The fate of Imagination has turned political in the UK, but the reality is not related to ownership, but more about the company's survival...
Next week the U.K. government will hold a parliamentary hearing to consider establishing an instrument similar to America’s CFIUS (Committee on Foreign Investment in the U.S.) to protect UK companies from takeovers deemed against the national interest. The impetus for considering such a measure is what’s going on with Imagination Technologies.
The hearing will call upon former CEO Hossein Yassaie, one of the more prolific campaigners to “keep Imagination Technologies British” and current management team Steve Evans, chief product officer, and John Rayfield, chief technical officer, who have threatened resignation if the company’s ultimate owners, China Reform Holdings, exercise more control within the company’s governance.
Imagination’s saga is being spun at least four different ways, as those with different agendas and vested interests attempt to control the perception of what is happening with the company. Here’s the essence of each of those views:
Now here’s our latest analysis of the Imagination saga:
Based on many conversations and reports over the last couple of weeks, it’s becoming clear that this is not an ownership or political issue as is being made out in the UK media. It’s much more fundamental: that of Imagination’s survival. I was waiting for some piece of evidence before writing this article, and it came in the form of a Reuters report this week that highlighted Imagination’s precarious financial position: it was significantly loss-making with an adjusted annual operating loss of $23 million in 2019 under Black’s leadership (Black resigned earlier this month). Our own sources also suggest a similar figure, indicating that Black was running out of options for the company, and he turned the issue into a political one as his parting shot.
Underlining the nature of its financial position, current CEO Ray Bingham wrote in a letter (found in the committee’s official correspondence section) to Tom Tugendhat, the chair of the Foreign Affairs Committee within UK parliament, that Imagination spent $73 million on R&D in 2019, which represents 84% of its revenue last year. He added, “The UK is the main beneficiary of this spending because more than 50% of our headcount is located in the UK. We expect that will continue to be the case in the foreseeable future. More than 700 of Imagination Technologies’ 850+ staff are engaged in R&D activity and the majority of those are based in the UK.”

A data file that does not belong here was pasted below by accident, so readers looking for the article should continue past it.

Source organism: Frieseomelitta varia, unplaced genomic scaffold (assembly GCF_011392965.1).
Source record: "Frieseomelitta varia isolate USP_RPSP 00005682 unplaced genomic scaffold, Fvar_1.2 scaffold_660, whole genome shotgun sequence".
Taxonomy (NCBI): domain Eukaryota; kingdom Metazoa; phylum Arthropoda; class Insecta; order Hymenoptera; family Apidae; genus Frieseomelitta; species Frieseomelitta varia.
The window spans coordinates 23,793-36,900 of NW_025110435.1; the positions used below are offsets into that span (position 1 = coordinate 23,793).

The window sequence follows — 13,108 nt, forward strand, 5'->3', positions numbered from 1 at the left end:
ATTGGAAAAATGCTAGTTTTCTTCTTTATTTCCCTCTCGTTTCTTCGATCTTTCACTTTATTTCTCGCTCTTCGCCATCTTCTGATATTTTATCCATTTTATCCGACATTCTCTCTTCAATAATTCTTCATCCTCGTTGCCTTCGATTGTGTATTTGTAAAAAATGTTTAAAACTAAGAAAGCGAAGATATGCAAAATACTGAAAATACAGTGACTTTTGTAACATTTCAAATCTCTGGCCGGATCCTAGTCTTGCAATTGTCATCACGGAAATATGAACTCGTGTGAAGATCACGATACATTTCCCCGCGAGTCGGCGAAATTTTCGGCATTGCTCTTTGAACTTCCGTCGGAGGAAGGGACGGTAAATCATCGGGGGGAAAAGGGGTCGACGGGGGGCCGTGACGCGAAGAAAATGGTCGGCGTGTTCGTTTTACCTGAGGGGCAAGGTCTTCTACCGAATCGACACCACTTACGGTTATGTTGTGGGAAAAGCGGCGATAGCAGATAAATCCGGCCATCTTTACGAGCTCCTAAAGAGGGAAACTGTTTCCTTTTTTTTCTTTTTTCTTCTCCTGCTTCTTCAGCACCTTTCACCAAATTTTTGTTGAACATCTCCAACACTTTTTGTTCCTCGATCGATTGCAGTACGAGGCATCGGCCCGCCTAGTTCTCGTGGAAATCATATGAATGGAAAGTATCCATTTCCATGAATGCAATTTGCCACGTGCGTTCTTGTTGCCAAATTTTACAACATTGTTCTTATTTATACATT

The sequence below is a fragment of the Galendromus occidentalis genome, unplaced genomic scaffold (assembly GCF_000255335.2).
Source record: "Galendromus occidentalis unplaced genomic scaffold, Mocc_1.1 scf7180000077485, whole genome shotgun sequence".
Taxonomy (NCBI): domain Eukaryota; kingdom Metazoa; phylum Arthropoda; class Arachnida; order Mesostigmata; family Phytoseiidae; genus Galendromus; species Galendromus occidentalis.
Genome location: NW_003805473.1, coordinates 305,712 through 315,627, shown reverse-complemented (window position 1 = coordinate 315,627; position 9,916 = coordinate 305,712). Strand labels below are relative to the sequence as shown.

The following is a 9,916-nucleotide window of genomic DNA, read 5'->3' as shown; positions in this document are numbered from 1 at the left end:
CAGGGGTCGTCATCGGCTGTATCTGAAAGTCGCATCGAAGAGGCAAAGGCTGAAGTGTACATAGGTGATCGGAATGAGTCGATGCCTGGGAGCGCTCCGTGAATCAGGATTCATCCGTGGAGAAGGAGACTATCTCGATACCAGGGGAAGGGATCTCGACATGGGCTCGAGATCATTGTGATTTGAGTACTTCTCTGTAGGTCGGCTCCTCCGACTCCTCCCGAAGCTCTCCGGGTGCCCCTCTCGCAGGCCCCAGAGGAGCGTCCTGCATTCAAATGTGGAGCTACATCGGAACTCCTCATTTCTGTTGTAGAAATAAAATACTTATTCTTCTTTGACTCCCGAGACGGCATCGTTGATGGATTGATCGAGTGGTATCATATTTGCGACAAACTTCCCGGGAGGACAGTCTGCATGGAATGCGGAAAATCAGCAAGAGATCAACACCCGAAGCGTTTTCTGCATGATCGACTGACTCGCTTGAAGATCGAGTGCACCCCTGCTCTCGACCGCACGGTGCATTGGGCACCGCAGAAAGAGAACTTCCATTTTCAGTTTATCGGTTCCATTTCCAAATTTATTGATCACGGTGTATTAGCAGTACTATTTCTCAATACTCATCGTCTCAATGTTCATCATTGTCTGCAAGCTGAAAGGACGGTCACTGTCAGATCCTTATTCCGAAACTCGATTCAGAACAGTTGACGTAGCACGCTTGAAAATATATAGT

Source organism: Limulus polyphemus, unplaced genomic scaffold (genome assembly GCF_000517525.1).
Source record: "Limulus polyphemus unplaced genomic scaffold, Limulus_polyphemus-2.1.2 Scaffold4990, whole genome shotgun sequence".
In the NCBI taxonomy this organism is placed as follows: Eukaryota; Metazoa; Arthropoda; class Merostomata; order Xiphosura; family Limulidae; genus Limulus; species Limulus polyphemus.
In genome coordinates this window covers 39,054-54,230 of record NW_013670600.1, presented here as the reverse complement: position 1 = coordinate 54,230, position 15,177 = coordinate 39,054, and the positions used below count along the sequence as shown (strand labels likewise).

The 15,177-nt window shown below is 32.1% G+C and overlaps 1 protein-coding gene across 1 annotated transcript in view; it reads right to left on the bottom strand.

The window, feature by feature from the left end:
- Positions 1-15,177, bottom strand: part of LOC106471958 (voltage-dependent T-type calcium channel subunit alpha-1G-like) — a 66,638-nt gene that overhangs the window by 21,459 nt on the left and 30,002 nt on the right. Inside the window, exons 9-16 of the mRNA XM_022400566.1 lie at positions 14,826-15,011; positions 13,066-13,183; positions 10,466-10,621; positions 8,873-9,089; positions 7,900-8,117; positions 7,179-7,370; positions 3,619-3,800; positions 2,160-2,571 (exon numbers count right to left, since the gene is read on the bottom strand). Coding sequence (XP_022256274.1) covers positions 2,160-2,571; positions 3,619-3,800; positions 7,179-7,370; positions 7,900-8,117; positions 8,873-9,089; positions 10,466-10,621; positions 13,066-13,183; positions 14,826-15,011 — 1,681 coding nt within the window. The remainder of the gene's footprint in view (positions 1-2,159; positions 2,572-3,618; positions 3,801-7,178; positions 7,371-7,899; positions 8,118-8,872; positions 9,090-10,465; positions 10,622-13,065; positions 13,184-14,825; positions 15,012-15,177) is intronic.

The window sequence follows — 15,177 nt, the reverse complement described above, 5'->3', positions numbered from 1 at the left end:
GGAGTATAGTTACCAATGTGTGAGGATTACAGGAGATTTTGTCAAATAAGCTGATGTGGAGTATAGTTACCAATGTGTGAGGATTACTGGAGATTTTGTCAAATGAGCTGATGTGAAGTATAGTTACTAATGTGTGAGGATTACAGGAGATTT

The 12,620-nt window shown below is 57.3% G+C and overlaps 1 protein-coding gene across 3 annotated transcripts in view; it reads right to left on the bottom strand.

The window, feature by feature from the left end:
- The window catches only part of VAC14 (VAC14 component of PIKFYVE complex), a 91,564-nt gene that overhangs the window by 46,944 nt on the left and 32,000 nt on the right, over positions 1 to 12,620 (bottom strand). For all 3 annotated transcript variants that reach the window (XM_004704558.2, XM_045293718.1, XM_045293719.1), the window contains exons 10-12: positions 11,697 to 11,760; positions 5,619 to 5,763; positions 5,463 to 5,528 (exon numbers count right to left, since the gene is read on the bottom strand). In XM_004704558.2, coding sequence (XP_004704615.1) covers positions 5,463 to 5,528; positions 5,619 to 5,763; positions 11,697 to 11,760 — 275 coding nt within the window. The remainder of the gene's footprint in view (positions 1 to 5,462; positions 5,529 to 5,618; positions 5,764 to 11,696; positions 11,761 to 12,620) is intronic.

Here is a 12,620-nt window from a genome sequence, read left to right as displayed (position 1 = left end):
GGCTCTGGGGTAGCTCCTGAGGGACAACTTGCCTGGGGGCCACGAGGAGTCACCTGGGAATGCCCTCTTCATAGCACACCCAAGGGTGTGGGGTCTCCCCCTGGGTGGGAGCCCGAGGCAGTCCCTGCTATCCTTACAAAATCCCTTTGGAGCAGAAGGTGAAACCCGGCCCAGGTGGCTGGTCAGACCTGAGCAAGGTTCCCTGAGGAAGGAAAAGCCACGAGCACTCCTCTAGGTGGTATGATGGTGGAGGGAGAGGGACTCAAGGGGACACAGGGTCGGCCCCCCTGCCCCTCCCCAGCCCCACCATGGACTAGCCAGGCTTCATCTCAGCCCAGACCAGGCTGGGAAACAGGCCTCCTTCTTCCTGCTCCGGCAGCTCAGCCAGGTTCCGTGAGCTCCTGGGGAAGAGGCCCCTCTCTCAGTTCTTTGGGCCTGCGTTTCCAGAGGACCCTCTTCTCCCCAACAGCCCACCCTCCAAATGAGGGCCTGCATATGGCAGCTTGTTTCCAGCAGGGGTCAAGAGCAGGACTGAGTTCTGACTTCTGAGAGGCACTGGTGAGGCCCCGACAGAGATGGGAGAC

Bingham also said Imagination filed 304 patents in 2019, putting it in the top 15 patent filers in the UK. And reinforcing earlier statements, he stressed that Imagination Technologies would remain domiciled in the UK, and the UK would remain the company’s base of operations. “Senior management will continue to operate out of the UK in the foreseeable future, and the strategic direction of the business will continue to be set from the UK. Canyon Bridge can affirm that under its ownership, the majority of Imagination’s employees will remain based in the UK.”
Bingham even said in an interview with the FT last week that that there was “no need” to transfer Imagination’s technology to China. He commented, “IP moves around the world by licensing it.”
So, one would think, what is the problem with that? Lots of reassurances, so surely Bingham and Canyon Bridge would be respected for that? Imagination, like most UK IP companies, don’t have any significant business in the UK, so the issue is not around national security. And like most UK companies, Imagination licenses its IP all around the world, with China being a key market, so surely the connections afforded by additional governance from the owners would enhance its opportunities in China?
The reality is that the short-term challenge is centered on how to turn around Imagination’s fortunes. Three years ago Imagination’s fortunes plummeted when it lost the business of its biggest customer, Apple. Earlier this year the company announced that Apple would resume buying from the company, which inspired some optimism about the company’s future.